Looking back on 2015, I started by asking myself a simple question: what happens when a major part of our efforts goes to trying to control how people perceive us rather than simply… being ourselves?
How large is the gap between who we really are and how people perceive us? What is the real impact of being exposed to the judgement of dozens or even thousands of people who hardly know us, but can ‘like’ with one mouse click what we share and do online?
The danger of loosing our real self in technology
When managing our digital ‘public’ image becomes a primary concern in our daily lives, we tend to ignore developing our real person (which is by definition an inner exercise).
Of course, our digital ‘public’ image created online is much more exciting, and perfect than our real one. Unsurprising, because it’s just an artefact created by us.
But this is where things become discomforting: as the gap between real personality and perceived identity becomes wider, some people start confusing their digital self with their real self. Like when -as I have experienced in my own circle – people suddenly call you in distress when you disconnect from then on social media, asking ‘the we are not friends anymore’ (actually, they don’t call you mostly but send you an online message).
Let me call 2015 the year of the restless. Maybe because we lost something important underway: our real identity.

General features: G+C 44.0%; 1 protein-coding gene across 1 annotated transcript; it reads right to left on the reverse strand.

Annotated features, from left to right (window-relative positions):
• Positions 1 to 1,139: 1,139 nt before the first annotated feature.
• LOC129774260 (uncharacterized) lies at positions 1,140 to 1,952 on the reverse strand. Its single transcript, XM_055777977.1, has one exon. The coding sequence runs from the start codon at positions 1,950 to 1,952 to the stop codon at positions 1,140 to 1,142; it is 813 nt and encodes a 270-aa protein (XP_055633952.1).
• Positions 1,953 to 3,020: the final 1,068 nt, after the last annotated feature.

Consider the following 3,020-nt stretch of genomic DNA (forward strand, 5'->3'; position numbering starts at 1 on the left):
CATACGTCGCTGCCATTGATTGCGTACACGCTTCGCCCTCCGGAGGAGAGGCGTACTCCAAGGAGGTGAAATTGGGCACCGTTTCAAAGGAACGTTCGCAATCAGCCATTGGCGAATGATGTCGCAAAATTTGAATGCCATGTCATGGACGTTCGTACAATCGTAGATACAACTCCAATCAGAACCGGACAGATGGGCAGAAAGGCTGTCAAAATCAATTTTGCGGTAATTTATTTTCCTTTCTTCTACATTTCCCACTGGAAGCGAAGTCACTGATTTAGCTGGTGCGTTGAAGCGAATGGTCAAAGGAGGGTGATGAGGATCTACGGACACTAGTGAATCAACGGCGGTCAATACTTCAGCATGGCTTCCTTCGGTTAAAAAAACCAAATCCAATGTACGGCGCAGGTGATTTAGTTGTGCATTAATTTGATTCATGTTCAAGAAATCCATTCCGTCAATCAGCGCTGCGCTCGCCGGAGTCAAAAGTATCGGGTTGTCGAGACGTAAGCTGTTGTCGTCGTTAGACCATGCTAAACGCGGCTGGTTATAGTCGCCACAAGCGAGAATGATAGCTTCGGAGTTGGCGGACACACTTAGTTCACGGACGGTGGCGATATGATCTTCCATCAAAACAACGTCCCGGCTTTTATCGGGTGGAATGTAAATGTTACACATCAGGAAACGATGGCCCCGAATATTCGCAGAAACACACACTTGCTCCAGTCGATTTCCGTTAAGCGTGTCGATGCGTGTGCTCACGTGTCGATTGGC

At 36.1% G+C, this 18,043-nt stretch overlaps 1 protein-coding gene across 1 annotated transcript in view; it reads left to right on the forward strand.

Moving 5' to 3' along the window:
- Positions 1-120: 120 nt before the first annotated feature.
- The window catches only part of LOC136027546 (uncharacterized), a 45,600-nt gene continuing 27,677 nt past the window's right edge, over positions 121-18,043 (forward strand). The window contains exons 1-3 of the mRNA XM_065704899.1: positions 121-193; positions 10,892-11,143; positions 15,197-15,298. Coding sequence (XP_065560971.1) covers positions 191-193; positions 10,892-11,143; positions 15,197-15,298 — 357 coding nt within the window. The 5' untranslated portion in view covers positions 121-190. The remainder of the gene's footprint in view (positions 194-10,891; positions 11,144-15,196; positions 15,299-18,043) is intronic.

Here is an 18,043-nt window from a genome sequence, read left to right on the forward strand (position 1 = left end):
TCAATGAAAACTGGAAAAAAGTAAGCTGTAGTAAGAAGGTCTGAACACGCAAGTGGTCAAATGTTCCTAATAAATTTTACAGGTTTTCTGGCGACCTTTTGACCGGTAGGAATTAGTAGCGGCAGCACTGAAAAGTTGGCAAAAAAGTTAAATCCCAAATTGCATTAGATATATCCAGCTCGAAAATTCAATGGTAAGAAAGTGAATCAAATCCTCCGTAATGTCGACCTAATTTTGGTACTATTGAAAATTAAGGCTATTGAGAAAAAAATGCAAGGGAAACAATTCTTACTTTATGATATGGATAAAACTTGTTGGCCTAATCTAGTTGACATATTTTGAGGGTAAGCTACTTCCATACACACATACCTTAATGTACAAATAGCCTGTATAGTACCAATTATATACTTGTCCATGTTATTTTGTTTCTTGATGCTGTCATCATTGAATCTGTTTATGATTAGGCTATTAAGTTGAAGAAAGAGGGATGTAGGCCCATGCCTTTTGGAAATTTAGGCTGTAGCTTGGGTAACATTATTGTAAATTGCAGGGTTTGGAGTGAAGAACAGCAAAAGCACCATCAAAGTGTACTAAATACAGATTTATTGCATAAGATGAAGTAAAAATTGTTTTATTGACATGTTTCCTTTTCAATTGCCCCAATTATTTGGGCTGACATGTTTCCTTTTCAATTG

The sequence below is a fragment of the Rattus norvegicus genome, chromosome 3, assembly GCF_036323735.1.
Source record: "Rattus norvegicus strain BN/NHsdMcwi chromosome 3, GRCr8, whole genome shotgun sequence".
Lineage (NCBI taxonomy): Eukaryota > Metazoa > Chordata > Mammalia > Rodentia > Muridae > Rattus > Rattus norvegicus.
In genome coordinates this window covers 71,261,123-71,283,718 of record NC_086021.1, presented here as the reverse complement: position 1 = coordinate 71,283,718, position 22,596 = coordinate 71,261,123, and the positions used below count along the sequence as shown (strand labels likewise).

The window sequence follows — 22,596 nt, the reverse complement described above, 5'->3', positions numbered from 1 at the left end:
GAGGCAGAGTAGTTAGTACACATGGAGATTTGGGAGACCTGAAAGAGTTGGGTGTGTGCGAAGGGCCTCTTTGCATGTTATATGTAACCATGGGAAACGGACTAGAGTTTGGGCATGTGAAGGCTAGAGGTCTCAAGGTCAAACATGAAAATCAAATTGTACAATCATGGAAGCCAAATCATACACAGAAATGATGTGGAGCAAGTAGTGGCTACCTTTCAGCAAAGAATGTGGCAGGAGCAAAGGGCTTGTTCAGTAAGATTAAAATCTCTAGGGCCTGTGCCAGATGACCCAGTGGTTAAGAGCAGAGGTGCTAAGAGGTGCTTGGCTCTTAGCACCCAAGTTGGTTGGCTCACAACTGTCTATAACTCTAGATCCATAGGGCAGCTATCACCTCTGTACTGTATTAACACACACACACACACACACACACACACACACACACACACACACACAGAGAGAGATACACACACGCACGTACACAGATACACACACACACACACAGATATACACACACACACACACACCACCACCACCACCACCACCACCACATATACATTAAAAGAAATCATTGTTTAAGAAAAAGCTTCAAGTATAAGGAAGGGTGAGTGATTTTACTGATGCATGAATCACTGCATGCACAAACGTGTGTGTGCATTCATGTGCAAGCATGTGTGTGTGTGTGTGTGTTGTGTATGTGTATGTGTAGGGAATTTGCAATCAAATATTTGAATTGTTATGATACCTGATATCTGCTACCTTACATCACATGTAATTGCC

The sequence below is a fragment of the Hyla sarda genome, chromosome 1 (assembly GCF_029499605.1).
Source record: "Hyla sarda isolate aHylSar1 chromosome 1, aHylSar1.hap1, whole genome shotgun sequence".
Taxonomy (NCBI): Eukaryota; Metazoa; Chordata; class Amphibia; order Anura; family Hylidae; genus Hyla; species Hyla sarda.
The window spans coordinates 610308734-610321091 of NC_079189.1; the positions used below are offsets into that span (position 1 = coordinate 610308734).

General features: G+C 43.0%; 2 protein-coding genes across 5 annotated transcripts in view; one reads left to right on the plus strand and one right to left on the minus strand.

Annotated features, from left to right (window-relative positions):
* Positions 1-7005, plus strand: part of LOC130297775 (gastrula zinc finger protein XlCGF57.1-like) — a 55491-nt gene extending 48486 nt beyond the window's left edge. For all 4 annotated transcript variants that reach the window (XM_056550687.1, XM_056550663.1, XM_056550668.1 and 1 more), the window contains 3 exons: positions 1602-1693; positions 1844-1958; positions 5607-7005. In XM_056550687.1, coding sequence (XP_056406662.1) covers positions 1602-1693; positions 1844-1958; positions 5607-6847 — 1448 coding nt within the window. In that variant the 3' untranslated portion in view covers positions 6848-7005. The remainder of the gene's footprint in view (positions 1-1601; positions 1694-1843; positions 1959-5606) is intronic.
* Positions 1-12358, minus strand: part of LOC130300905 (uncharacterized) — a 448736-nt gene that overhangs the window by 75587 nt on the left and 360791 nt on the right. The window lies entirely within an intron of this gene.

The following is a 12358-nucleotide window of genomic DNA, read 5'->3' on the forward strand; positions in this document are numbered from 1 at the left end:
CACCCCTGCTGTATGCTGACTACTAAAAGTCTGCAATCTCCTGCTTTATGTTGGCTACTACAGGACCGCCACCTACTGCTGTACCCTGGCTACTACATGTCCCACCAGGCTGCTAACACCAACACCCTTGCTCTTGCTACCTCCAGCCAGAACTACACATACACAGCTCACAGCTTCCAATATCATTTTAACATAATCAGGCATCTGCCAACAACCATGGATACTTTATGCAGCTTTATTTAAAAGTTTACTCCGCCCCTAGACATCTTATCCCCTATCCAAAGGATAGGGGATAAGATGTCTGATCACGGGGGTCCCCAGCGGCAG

Finding ourselves back
My real self a rather boring person. I make quite some mistakes I’d prefer not to share. The number of social activities I’m involved in is limited, and the pictures I take are most often uninteresting.
For that reason, my personal ambition for 2016 is to stick to my current number of friends in Facebook: 0 (zero).
But I’m optimistic about the future. People around me realize something is wrong. I believe they will find a new way of dealing with technology and social media in particular. Technology should and will finally help any person to reconnect with his real, less perfect but so much more authentic, self.
I’m not expecting you, dear reader, to agree, like or share my message. Actually I don’t care at all what you think. Not because I don’t respect you, but because nothing can replace that feeling of satisfaction and freedom of being authentic and listening to your inner voice rather than to other’s superficial judgement.
I sincerely hope, dear reader, that 2016 will be the year of authenticity for you too, as well as for all the people I care about. I hope I will disagree and – who knows – even ‘unlike’ your statements more than once in 2016.